Property Investment in the Philippines: A Guide for Foreigners and Expats

The Philippines is in a midst of a property boom, yet compared to more mature markets where real estate prices are beyond reach to many, it’s still priced reasonably. Adding allure to the attraction is that the Philippines is home to among the friendliest people in the planet and a choice destination for retirees.

Even if the country is mired in bureaucratic red tape in many transactions — unnecessary steps and procedures litter around — acquiring property in the Philippines is fairly straightforward for foreigners.

Limit of Ownership
Under RA 4726 or the Condominium Act, foreigners can buy units as long as interest in the entire property does not exceed 40%.

Assistance by Registered Real Estate Brokers
Foreigners can own property in the Philippines, only that they have to meet certain eligibility requirements, which is not different from what other investment-friendly countries impose. So it helps to transact with legitimate and licensed real estate agents when planning to acquire properties for investment such as condominium units.

Besides local knowledge on most sought-after properties and legal know-how, real estate agents help in securing required documents, filling out forms, assist in signing a notarized and binding deed of sale, payment of taxes and fees, and issuance of title deed at the registry office.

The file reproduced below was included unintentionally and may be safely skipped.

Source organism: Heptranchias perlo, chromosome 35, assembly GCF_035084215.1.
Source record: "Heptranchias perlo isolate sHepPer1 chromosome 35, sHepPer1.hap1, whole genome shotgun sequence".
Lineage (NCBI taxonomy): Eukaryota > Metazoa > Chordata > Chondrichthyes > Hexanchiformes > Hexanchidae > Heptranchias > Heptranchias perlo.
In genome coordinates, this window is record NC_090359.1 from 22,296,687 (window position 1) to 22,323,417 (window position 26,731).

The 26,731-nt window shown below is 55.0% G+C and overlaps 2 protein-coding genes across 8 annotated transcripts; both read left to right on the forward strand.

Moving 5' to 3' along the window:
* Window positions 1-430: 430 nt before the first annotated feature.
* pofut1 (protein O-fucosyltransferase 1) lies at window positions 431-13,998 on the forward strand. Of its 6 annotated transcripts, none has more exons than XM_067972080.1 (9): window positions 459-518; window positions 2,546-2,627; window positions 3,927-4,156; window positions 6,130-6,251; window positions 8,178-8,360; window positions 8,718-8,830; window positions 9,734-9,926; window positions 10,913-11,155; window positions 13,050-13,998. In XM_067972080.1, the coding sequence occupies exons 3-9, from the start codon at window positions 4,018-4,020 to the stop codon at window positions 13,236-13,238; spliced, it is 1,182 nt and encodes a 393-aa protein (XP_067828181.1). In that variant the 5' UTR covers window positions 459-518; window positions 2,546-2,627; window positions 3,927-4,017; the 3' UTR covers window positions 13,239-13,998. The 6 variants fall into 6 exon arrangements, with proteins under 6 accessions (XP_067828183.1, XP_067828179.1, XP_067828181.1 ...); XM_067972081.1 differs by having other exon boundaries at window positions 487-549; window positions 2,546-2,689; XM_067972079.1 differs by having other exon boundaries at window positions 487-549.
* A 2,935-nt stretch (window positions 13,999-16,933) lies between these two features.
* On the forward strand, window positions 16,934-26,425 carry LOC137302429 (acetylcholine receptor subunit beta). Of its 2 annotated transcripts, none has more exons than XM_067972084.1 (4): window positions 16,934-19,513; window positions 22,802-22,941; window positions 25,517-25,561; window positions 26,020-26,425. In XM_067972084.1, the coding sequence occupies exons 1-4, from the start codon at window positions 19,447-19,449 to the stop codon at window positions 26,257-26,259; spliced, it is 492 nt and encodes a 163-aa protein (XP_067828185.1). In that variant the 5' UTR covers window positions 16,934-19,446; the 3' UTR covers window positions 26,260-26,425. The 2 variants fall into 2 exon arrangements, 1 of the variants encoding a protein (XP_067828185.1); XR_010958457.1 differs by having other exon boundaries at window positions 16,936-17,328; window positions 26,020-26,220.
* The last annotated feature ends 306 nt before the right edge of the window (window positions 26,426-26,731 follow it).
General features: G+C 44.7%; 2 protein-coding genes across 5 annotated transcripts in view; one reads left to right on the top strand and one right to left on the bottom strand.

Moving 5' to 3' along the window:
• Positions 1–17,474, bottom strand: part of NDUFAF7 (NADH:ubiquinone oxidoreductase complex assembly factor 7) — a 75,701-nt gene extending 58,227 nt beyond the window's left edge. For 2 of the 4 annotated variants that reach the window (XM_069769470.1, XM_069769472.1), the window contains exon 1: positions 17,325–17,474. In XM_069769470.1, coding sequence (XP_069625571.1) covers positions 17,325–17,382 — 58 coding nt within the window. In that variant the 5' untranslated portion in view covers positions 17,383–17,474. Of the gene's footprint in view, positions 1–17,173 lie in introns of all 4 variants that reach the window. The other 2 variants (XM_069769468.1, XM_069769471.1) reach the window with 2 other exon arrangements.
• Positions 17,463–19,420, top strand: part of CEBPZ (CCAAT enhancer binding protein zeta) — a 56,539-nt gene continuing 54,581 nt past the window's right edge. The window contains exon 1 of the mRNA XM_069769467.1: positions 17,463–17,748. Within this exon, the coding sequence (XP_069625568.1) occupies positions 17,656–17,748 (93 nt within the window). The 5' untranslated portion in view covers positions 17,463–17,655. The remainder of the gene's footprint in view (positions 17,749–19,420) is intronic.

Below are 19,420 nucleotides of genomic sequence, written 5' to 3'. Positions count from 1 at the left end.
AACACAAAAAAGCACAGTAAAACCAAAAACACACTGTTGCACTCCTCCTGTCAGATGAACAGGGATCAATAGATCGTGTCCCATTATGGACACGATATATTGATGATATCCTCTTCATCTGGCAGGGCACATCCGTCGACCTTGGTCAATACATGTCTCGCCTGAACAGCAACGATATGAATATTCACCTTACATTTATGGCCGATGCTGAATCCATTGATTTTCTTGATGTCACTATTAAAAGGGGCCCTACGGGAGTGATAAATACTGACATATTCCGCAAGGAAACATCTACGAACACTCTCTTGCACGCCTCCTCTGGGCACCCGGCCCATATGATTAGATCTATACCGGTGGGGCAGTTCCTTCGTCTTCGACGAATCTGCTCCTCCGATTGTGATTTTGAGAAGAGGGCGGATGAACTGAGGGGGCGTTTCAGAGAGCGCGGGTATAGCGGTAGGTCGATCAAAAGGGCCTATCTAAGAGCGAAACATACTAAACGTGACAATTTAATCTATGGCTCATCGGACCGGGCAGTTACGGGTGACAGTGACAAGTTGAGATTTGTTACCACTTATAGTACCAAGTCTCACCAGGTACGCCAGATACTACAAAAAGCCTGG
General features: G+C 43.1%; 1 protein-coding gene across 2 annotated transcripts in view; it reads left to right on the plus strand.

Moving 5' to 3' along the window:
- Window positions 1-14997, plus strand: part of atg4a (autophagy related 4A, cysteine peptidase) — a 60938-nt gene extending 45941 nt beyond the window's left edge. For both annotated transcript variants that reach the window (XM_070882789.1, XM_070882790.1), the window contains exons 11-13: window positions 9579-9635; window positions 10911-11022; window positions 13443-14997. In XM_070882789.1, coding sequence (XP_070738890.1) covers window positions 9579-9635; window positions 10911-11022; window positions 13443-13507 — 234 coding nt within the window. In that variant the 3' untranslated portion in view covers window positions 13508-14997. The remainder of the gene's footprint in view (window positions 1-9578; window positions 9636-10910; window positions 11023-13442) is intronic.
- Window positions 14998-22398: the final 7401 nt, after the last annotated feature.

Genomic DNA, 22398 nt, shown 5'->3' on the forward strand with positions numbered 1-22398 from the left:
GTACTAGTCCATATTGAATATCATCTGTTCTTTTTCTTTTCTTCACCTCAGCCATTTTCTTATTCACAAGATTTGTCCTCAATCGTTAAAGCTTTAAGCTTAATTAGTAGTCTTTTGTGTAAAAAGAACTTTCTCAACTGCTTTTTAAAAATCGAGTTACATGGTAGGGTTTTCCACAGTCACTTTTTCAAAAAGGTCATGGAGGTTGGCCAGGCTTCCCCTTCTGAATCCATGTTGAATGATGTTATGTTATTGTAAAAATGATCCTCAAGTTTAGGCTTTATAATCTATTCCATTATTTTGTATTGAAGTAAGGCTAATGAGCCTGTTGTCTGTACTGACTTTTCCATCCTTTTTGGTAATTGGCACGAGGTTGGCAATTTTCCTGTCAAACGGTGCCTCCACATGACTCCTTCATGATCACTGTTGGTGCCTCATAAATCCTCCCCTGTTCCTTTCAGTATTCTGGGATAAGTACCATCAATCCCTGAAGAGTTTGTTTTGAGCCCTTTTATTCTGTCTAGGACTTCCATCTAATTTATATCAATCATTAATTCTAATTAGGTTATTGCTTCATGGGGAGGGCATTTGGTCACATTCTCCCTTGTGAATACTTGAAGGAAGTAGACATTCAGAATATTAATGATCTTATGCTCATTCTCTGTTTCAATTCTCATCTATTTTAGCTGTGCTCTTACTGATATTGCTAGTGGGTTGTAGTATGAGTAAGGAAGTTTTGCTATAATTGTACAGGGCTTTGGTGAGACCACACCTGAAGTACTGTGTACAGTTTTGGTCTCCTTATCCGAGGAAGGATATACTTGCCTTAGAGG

With a typical rate of between 3-5% for transactions, fees paid to an agent is a reasonable amount for the knowledge and effort he or she assists in completing a deal.

Land Ownership
Although foreigners can own up to 40% of condominium units, they cannot own tracts of land, say the land where a house they plan to erect on. There are a few exemptions such as if their family ancestors acquired the land before the establishment of the 1935 Constitution, and passed on to them as heirs or; marriage to a Filipino citizen, although paperworks will show name of spouse.

In most cases land use for foreign-owned corporations are leased for long-term contracts, typically 50 years and renewable every 25 years. If a foreigner becomes a shareholder of a Filipino company that buys the land, keeping in mind that ownership is at least 60% Filipino, land acquisition becomes possible under the law.

Former Filipino Citizens and Balikbayans
Former Filipino citizens who have renounced their citizenship are considered foreigners and can no longer own similar ownership rights as domestic Filipinos. However, with many countries supporting dual citizenships, such right to property ownership in the Philippines becomes possible although the process may be more time-consuming.